Genome engineering technology started since the 1970s and this technology has developed quickly. It is now a more efficient and sturdy tool for genetic perturbations. Genome engineering is a process of altering a genetic layout of an organism in a specific and targeted fashion, and surrounds the techniques or strategies to accomplish the modification process as well. This technology has enabled researchers to expand our knowledge of what we know about the gene function. The possibilities to alter DNA allows researchers to imitate human diseases in animal models. Hence, this can be exploited for gene therapy and drug development. (Geurts, et al. 2009)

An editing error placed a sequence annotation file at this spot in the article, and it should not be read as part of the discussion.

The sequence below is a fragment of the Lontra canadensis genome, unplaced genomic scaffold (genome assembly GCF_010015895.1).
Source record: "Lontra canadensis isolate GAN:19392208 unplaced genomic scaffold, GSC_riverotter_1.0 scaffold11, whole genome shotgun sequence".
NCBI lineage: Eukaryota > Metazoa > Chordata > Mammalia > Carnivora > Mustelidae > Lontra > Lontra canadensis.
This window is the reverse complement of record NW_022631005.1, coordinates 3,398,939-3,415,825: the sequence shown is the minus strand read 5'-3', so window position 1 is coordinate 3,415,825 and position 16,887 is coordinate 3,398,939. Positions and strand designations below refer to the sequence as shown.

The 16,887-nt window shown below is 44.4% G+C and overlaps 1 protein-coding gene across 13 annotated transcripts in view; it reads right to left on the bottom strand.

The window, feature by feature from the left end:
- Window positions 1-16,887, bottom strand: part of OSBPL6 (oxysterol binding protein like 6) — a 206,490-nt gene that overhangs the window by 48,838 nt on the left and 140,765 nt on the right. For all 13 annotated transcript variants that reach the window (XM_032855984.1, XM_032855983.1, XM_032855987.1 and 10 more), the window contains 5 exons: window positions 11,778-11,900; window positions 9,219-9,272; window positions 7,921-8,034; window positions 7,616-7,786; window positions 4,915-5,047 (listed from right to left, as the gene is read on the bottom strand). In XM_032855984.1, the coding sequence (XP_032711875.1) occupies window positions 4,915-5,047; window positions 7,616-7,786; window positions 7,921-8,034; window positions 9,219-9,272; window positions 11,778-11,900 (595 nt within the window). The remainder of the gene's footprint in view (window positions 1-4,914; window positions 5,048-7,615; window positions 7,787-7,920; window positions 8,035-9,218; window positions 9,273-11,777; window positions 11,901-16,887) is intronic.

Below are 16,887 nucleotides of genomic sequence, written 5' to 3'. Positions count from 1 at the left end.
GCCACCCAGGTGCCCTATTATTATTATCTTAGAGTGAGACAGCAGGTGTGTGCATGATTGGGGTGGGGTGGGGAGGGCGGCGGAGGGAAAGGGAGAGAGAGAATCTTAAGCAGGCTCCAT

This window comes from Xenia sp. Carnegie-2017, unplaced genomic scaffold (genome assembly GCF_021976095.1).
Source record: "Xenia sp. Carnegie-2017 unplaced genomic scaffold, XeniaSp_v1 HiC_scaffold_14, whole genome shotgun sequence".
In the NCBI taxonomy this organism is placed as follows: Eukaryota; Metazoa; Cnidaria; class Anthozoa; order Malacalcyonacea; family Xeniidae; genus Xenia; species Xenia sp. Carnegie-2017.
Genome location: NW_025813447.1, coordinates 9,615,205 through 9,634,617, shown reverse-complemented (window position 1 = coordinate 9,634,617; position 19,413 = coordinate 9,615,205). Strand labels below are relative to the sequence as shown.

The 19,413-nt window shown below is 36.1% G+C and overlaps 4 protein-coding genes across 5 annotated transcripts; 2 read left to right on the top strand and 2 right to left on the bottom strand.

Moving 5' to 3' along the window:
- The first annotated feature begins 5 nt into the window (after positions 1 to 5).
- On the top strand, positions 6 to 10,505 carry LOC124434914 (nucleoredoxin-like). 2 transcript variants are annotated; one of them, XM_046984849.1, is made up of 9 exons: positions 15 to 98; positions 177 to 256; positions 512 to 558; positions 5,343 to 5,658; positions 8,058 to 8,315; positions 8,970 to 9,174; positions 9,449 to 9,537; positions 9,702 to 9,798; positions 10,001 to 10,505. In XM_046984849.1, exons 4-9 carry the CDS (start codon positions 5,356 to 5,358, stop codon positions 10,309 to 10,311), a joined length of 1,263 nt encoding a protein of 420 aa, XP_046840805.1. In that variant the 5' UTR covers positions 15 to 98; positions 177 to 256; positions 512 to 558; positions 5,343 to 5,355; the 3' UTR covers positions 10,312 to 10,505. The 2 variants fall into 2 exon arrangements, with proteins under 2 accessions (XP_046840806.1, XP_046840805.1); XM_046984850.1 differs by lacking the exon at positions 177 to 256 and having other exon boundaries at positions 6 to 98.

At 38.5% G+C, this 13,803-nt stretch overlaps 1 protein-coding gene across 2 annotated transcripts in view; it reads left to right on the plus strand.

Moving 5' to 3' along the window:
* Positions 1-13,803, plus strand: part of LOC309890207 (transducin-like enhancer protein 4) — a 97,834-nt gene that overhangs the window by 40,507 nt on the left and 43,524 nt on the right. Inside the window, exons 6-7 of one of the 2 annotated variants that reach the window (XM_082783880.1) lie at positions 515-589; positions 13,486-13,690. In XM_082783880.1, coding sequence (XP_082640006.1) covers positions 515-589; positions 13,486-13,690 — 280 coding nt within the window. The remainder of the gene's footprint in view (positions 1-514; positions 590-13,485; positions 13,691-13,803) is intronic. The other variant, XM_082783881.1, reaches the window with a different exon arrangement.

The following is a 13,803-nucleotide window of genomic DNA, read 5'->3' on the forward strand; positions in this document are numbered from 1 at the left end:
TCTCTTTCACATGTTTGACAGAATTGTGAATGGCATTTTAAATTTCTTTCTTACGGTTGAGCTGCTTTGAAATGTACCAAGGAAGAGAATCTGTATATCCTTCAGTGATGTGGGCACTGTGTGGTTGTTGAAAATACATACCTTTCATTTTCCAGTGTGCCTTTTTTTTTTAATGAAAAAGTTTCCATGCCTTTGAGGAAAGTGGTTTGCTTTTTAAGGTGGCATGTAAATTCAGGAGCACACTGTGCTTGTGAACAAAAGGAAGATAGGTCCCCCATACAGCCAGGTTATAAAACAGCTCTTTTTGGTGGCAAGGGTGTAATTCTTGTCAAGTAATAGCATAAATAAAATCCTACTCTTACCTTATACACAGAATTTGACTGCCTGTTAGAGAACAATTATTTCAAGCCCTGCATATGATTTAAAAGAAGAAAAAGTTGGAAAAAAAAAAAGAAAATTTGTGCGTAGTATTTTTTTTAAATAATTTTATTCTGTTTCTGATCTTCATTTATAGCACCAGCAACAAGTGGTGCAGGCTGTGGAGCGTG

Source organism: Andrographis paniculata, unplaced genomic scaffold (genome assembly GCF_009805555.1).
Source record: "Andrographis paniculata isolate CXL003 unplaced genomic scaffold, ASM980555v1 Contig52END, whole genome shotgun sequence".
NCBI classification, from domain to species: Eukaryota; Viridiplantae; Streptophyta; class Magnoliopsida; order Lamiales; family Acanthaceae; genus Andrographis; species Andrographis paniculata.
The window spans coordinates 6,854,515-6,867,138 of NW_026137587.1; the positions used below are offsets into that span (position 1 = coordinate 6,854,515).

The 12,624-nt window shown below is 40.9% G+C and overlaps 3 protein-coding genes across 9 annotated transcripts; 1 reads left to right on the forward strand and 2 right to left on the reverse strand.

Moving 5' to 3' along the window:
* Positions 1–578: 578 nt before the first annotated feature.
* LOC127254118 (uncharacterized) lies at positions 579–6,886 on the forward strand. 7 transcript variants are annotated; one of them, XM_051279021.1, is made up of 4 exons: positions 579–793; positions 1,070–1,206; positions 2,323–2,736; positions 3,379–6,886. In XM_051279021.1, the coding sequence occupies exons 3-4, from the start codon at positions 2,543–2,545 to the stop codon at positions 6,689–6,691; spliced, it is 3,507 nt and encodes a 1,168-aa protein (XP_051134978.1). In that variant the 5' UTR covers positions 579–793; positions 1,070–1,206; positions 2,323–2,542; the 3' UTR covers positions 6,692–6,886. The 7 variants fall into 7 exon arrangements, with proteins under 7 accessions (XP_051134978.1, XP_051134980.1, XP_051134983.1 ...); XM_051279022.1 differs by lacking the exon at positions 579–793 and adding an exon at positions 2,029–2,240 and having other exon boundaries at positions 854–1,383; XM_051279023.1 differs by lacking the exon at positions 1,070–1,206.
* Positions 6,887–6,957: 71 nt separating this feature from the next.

There are currently four major classes of genome editing, zinc finger nucleases (ZFNs), transcription activator-like effectors (TALENs), meganucleases and the latest addition, the clustered regularly interspaced short palindromic repeats (CRISPR)(Mali, et al., 2013). By inducing site-specific DNA double-strand breaks (DSBs), these four technologies can manipulate genetic material. This would result in genome editing through homologous recombination (HR) or non-homologous end joining (NHEJ) (Niu, et al. 2013). Even though they are categorized under the same category; programmable nucleus, the mechanism of each genome editing technologies are different from each other. Generally, specific DNA sequences are targeted by nucleases such as TALENs, meganucleases and ZFNs via protein-DNA interactions (Stranneheim, 2012). The homing endonucleases, also recognized as meganuclease are highly specific according to nature, whereby its DNA binding domains and nuclease are merged into one sole domain. Whereas, TALENS and ZFNs are nucleases that are artificially engineered with a non-specific nuclease domain of Fok1. Hence, ZFNs and TALENs are more efficient than meganucleases because they are not limited in their capacity to bind to new DNA sequences with specificity. With that being said, ZFNs and TALENs have some drawbacks. The difficulty of context-dependent binding preference between individual finger domains of ZFNs make designing of programmable ZFNs difficult even though solutions have been drawn up to address this limitation as extensive screening is necessary ( Sander, et al., 2011). TALENs, on the other hand, express lesser context-dependent binding preference and their modular assembly makes it possible to target any possible DNA sequence (Maeder, et al. 2013). But, Biological cloning methods are required for the assembly of DNA encoding the repetitive domains of TALENs which can be costly. But now with the arrival of CRISPR system, genome engineering technology has shown great results in tackling issues relevant to modular DNA-binding protein construction. The ease of customization to target any desired DNA sequence in a genome simply through customized sgRNA is the reason why the CRISPR system has been used in variety of studies.(Niu, et al. 2013). This essay will talk about the implications of CRISPR towards medical and research .